Men in rubber boots are swinging axes in the ice mist of the Tsukiji fish market. Frozen tuna slide across the warehouse floor, white slabs...

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Men in rubber boots are swinging axes in the ice mist of the Tsukiji fish market. Frozen tuna slide across the warehouse floor, white slabs looking nothing like the delicate red flesh that will be sliced and rolled onto pretty plates in the sushi bars of Moscow, Berlin and Los Angeles.

Thwacks and clatter echo through the 5:30 a.m. auction on the Tokyo waterfront. It is the moment when the tuna harvest meets the calculations of international financial markets.

Much of the world sleeps when prices are set on a fish that has become as precious to the sushi business as gasoline is to drivers.

The men cutting fins and tails are connected to something every bit as tumultuous as the seas: the U.S. dollar.

The greenback was a reliable symbol for decades. But its dramatic decline during the past five years is creating a world of winners and losers in the callous math of commerce, where the cost of a fish dangling from a hook in Asia is one man’s profit and another’s misfortune.

The dollar’s fate affects the lives of billions of people: fishermen and seafood buyers, wheat farmers, black-market money changers and poor women.

Beginning before dawn in Tokyo one Monday in mid-June, the Los Angeles Times followed the dollar around the globe until the sun set in the West.

The low dollar keeps Japanese seafood buyers happy. It encourages New England fishermen to sell stocks of coveted Atlantic bluefin tuna in Japan, where they can be paid in more valuable yen.

This is spurring Kazuaki Shimura, a deputy general manager for Daito Gyorui, one of Tsukiji’s powerful trading houses, to take advantage of the U.S. currency to offset high oil prices and shrinking fish stocks. His company will send buyers to Boston this year to guarantee the inventory.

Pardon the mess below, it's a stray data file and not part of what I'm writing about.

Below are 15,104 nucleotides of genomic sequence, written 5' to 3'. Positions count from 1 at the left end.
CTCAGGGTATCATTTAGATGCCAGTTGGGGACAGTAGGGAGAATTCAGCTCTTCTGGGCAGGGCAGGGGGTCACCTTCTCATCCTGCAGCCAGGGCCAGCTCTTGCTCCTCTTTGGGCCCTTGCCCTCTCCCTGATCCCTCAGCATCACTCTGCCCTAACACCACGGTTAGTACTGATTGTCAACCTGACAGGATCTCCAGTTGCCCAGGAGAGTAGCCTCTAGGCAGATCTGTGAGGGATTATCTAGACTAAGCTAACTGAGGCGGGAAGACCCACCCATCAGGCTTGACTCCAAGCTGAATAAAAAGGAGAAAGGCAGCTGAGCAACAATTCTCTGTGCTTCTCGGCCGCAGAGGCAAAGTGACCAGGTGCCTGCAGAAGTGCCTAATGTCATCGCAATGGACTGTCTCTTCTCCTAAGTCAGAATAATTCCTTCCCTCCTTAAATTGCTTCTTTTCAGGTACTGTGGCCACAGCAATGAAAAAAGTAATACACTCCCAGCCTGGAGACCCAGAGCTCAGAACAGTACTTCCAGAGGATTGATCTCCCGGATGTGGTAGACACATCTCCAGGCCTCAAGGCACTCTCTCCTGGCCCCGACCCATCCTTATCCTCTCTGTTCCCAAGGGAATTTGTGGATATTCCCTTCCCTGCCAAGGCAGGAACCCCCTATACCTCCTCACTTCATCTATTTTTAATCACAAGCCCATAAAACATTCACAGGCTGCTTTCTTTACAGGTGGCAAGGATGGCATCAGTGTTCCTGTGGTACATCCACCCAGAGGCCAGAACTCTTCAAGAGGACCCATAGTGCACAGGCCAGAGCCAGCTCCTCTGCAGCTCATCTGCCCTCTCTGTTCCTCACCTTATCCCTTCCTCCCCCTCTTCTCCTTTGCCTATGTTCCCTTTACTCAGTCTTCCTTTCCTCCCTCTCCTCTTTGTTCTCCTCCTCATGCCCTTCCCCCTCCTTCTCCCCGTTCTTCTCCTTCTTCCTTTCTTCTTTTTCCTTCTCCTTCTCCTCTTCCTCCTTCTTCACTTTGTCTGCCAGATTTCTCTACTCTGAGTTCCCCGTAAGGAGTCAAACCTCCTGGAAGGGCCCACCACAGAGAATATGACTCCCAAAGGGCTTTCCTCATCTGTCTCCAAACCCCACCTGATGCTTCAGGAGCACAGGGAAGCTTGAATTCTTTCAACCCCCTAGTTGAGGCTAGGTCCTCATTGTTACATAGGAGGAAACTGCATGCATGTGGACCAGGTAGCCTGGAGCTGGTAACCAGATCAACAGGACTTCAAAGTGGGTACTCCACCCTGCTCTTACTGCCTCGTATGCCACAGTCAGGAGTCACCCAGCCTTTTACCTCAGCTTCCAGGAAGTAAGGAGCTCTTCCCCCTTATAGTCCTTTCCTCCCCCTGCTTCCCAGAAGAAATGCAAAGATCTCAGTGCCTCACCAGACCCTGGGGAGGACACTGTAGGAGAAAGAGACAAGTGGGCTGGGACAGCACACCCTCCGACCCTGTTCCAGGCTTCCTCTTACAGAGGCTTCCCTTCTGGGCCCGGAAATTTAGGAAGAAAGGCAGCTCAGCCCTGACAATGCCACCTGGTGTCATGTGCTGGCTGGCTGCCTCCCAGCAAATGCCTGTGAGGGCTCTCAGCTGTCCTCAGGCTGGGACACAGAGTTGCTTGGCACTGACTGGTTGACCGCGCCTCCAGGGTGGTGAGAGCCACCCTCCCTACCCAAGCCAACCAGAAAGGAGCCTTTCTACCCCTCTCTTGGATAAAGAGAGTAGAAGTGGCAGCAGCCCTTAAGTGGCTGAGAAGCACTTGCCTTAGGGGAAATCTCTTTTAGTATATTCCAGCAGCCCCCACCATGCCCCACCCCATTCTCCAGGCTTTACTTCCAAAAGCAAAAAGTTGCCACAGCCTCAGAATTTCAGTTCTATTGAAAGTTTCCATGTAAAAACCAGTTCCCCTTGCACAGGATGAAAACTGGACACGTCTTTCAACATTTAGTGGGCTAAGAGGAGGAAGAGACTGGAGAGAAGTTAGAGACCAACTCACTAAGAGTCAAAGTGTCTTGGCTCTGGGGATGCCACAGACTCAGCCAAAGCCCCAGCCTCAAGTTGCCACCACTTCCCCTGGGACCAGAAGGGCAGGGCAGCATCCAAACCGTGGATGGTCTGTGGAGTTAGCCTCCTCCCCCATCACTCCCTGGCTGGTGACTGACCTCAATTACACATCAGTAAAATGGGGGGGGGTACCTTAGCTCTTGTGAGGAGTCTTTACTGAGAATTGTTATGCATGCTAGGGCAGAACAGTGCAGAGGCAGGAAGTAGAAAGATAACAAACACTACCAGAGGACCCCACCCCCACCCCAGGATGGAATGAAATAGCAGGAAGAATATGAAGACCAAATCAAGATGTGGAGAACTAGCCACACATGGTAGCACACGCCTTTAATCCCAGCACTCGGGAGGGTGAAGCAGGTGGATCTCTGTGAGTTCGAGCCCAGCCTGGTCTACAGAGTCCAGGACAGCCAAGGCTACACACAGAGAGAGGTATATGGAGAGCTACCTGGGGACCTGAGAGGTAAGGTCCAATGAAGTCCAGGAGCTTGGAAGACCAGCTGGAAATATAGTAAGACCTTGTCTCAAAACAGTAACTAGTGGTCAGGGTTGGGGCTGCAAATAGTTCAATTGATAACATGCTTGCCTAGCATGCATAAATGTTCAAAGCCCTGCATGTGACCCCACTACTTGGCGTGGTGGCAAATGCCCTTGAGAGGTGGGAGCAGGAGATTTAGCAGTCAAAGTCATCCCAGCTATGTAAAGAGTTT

“If the Americans get a good catch, we’ll go in August,” Shimura says, leaning back in his chair as company accountants tally the day’s take. “We have to seize the opportunity while the dollar is still down.”

Similar strategies are devised countless times a day. Scribbled into ledgers, typed into computers, flashed onto tote boards, the dollar’s travails are an enduring, unpredictable narrative.

Some curse the U.S. currency, others revel in the rewards that its shrinking stature offers. Yet they are all connected to the world’s most recognizable symbol: George Washington’s face on a swatch of green.

Manufacturers in China

YIWU, China — In a region that manufactures Christmas for much of the world, Du Xiufeng is not a jolly man.

He once made $62,000 selling 120,000 snowman stockings to Wal-Mart. Much has changed in the two years since. Du, who has become as thin as his wallet, can’t even turn a penny profit on such orders anymore.

The dollar has fallen so fast against the yuan in recent months that Du winces at the currency updates arriving on his cellphone.

In October, he won an order to make 150,000 travel blankets for Target. Du calculated that after production costs he’d earn a nickel profit on each.

But the adjusted exchange rate wiped out the entire $7,500 he hoped to pocket.

“Di, di, di” — down, down, down, he says in his warehouse in Yiwu, a city in eastern China’s Zhejiang province. “Every falling cent is like cutting flesh from me.”

Hundreds of factories here, many of them no more than home workshops, make Santa hats, Christmas tree ornaments and other holiday decorations. The owners and seamstresses are battered by market whims.

Beijing has allowed the dollar to fall 14 percent against the yuan since 2006, which has forced some factories to close and others to fire workers. Du has let half his 120 employees go while contending with surging oil prices and the escalating cost of materials.

He used to take Sundays off, visiting teahouses and driving with his wife and 6-year-old daughter in their BMW sport-utility vehicle. No more.

Now it’s 11-hour shifts, seven days a week.

“The pressure’s getting bigger and bigger,” Du says, moments after his cellphone announced the dollar had fallen another notch. “It’s cruel, isn’t it?”

Programmers in India

NOIDA, India — Smoking a pipe in an inner sanctum reached through two electronically locked doors, Asoke K. Laha heads an army of software engineers whose ingenuity knows no national boundaries.

Eyes fixed on hundreds of glowing computer screens, they write the programs that help companies such as Universal Studios and Amtrak keep their operations running smoothly.

The growing U.S. reliance on such small to medium-size IT companies propels India’s booming economy.